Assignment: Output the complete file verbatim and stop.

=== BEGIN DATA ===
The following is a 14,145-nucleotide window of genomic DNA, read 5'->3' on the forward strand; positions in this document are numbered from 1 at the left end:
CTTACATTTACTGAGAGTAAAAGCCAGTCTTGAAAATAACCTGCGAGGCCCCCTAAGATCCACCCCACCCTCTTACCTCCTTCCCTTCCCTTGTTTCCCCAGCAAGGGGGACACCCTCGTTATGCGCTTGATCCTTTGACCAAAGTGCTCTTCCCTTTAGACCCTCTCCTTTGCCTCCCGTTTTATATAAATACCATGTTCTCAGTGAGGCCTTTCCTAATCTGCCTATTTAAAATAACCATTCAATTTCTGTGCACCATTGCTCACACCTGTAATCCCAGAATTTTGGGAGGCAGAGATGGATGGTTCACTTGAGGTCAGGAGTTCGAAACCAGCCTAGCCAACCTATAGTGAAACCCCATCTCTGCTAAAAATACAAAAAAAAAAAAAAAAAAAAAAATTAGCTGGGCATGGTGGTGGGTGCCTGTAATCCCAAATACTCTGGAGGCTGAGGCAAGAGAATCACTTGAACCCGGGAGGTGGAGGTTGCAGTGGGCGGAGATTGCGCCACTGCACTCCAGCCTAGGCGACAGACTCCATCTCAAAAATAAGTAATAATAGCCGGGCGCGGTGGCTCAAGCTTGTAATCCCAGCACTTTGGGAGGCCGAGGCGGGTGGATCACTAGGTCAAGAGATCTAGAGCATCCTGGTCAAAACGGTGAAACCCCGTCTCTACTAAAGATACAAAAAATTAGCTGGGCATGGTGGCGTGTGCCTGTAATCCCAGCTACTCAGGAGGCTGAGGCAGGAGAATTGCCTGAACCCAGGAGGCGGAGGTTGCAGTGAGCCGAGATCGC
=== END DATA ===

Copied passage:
The following is a 14,145-nucleotide window of genomic DNA, read 5'->3' on the forward strand; positions in this document are numbered from 1 at the left end:
CTTACATTTACTGAGAGTAAAAGCCAGTCTTGAAAATAACCTGCGAGGCCCCCTAAGATCCACCCCACCCTCTTACCTCCTTCCCTTCCCTTGTTTCCCCAGCAAGGGGGACACCCTCGTTATGCGCTTGATCCTTTGACCAAAGTGCTCTTCCCTTTAGACCCTCTCCTTTGCCTCCCGTTTTATATAAATACCATGTTCTCAGTGAGGCCTTTCCTAATCTGCCTATTTAAAATAACCATTCAATTTCTGTGCACCATTGCTCACACCTGTAATCCCAGAATTTTGGGAGGCAGAGATGGATGGTTCACTTGAGGTCAGGAGTTCGAAACCAGCCTAGCCAACCTATAGTGAAACCCCATCTCTGCTAAAAATACAAAAAAAAAAAAAAAAAAAAAAATTAGCTGGGCATGGTGGTGGGTGCCTGTAATCCCAAATACTCTGGAGGCTGAGGCAAGAGAATCACTTGAACCCGGGAGGTGGAGGTTGCAGTGGGCGGAGATTGCGCCACTGCACTCCAGCCTAGGCGACAGACTCCATCTCAAAAATAAGTAATAATAGCCGGGCGCGGTGGCTCAAGCTTGTAATCCCAGCACTTTGGGAGGCCGAGGCGGGTGGATCACTAGGTCAAGAGATCTAGAGCATCCTGGTCAAAACGGTGAAACCCCGTCTCTACTAAAGATACAAAAAATTAGCTGGGCATGGTGGCGTGTGCCTGTAATCCCAGCTACTCAGGAGGCTGAGGCAGGAGAATTGCCTGAACCCAGGAGGCGGAGGTTGCAGTGAGCCGAGATCGC